Gopi Akkinepally
Wireless Power Marketing Manager
Published: October 1, 2019

True wireless stereo (TWS) earbuds are getting very popular as more and more mobile phones are removing the audio jack. By wearing tiny earbuds, consumers can conveniently listen to music, take phone calls, and avoid the tangle of wired headphones. It is a difficult design challenge to charge these tiny earbuds directly. Many manufacturers have developed battery cases the earbuds slide into and make contact with charging pins. Consumers will have a truly wireless experience when the battery cases can be charged wirelessly on any Qi-certified wireless charger or from the back of any Wattshare™-enabled phone.

Because of the rave user reviews of these charging cases for earbuds, many manufacturers of hearing aids and other small battery-powered devices are following suit and designing battery cases with wireless charging for their products. The P9222-R is an ultra-compact, highly efficient wireless power receiver that can deliver up to 5W of power. Unique features, such as ping detect, make it ideal for low-power applications such as battery case charging.

Advanced Ping Detect at 100% Charged State

The P9222-R Ping detect feature on the PETB pin is critical to make sure that the receiver surface does not get hot at 100% battery charge state. The PETB pin is an open-drain that needs to be pulled to system 1.8V. As shown in the figure below, it indicates whether the receiver device is placed on a wireless transmitter or not. PDETB pin gets pulled to LOW as soon as the P9222-R is placed on the transmitter and then pulled HIGH to system 1.8V when it is removed from the transmitter (Tx).

CH1: Transmitter coil voltage, CH2: P9222-R Enable pin status, CH3: P9222-R PETB pin status, CH4: P9222-R VOUT voltage

Battery charging case manufacturers who previously tried to implement this feature using the ENABLE pin on other wireless power receivers had great difficulties knowing whether the receiver was still on the transmitter pad or removed from it and it also caused confusion for end-users. When a wireless power receiver is disabled, it completely turns off and stops all communication with the system application processor (AP).

With the P9222-R, even if the part is disabled, the application processor can continuously monitor the PETB pin status and know whether the receiver is still on a transmitter pad or has been removed from it. Based on this information, the AP can send an end-of-power transfer packet to the transmitter and disable the P9222-R when the battery reaches the 100% charged state. If the PETB pin is continuously low (indicating the P9222-R is on the Tx) and the battery charge goes below a certain level due to system usage, the AP can enable P9222-R and the Rx will start responding to the digital ping and go back into the power transfer phase to top off the battery.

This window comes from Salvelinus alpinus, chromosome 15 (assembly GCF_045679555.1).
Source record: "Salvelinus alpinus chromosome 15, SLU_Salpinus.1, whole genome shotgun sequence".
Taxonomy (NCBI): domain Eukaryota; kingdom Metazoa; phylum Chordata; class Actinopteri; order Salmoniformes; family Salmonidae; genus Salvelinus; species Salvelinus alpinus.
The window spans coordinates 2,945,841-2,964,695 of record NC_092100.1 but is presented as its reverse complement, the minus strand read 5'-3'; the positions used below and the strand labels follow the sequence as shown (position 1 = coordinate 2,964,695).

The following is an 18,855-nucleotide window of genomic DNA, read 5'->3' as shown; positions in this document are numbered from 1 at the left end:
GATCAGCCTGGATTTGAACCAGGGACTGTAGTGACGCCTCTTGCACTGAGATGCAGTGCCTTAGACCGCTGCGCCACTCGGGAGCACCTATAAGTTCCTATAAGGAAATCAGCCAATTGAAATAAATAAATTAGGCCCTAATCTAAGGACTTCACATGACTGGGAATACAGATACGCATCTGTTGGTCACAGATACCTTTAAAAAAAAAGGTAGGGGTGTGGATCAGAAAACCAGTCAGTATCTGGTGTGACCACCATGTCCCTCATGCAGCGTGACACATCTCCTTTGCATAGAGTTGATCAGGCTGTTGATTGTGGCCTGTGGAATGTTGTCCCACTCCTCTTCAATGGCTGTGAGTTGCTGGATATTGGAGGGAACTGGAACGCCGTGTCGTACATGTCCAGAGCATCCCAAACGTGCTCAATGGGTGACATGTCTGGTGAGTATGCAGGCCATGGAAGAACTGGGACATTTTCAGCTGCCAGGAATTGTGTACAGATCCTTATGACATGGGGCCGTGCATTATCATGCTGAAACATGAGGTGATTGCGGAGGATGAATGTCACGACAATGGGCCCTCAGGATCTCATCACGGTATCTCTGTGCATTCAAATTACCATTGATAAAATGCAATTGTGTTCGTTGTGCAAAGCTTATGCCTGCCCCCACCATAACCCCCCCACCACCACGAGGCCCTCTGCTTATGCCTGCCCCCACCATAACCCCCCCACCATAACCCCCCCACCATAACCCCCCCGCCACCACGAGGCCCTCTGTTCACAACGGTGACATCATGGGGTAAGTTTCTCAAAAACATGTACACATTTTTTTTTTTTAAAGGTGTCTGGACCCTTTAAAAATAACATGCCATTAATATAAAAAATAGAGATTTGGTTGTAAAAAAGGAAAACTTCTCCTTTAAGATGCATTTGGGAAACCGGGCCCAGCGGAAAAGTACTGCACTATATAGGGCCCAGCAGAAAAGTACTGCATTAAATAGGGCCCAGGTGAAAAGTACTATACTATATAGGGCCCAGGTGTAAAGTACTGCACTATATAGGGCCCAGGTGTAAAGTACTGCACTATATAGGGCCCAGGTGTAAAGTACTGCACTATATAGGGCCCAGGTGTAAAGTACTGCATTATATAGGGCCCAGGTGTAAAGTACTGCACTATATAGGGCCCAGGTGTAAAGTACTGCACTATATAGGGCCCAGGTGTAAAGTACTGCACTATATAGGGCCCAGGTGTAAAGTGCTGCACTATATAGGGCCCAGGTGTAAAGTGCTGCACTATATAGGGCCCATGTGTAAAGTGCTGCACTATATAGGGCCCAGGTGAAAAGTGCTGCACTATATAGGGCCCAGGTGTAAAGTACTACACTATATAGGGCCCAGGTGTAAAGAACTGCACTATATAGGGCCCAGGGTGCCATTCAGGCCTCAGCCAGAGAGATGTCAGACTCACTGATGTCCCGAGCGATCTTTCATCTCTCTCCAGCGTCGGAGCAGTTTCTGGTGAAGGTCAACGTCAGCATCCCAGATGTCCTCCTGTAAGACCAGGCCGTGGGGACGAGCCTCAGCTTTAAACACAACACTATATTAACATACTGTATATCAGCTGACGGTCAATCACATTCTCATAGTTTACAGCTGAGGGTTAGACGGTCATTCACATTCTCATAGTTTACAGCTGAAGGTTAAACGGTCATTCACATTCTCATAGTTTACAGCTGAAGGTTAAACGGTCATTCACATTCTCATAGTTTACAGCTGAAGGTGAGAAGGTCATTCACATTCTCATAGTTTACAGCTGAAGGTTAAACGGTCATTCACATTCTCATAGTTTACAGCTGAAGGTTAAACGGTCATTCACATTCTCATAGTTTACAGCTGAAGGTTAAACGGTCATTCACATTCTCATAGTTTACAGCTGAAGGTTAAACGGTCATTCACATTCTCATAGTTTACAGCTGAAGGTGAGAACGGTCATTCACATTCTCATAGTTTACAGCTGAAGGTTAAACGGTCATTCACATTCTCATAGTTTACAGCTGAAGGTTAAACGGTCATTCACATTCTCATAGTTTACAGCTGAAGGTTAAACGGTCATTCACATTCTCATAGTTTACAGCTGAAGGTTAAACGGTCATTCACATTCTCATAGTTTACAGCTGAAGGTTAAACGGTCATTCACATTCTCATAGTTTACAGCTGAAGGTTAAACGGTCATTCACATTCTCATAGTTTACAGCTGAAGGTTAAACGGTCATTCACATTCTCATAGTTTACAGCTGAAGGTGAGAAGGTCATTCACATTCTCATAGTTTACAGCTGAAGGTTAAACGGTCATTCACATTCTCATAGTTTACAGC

Also, compared to smartphones, charging cases have a smaller mass to dissipate the heat generated during power transfer. If the earbud case is left on the transmitter pad overnight or for a long time and the transmitter doesn’t shut off power when the earbuds battery is at 100%, the case starts to get warm and can reach 40 °C. It will also be wasting a lot of energy. With the ping detect feature, the AP can end the wireless power transfer phase when the battery reaches 100%. This will lower the case temperature by almost 10 °C and increase the product’s long-term reliability.

Lower UVLO Raising Threshold

A typical wireless power receiver, including the P9222-R, does not take input power from the system voltage and is completely turned off when not placed on a transmitter. Wireless power receivers wake up with the transmitter ping energy and start communicating with the transmitter. After successful communication, the receiver enters the power transfer phase and turns on the output voltage. If the receiver is placed away from the center of the transmitter coil, the transmitter ping energy will not be sufficient to wake up the receiver because the voltage on the receiver’s internal regulators will be less than the under-voltage lockout voltage (UVLO) voltage. A low UVLO raising threshold allows the receiver to start up even with weaker digital ping signals from a transmitter over an extended area.

The 2.5V UVLO rising threshold of the P9222-R is 10–20% lower than other available products, including Renesas' previous generation of receivers. Because of this, the P9222-R has roughly 20-30% more active charging area compared to these other offerings. The higher active charging area is very important for a better end-user experience.

Easy Configuration of Design Parameters

The P9222-R has an integrated Arm microcontroller and firmware provides great flexibility to customize operating parameters for custom applications. Default values of the P9222-R operating parameters such as output voltage, FOD parameters, and current limit are set in the firmware programmed into the internal one-time programmable (OTP) memory. Based on the end application, the P9222-R operating parameters can be configured by either writing to internal SRAM registers via the I2C interface, or by loading the user configuration generated by the P9222-R Windows GUI into an external EEPROM.

All of these P9222-R benefits add great value to your next wireless charging-enabled battery case design. The product is supported by an EVK reference design and extensive online collateral to reduce time to market.

To get more details on the new P9222-R wireless power receiver, visit For more information on Renesas' complete portfolio of wireless power receiver and transmitter solutions, visit

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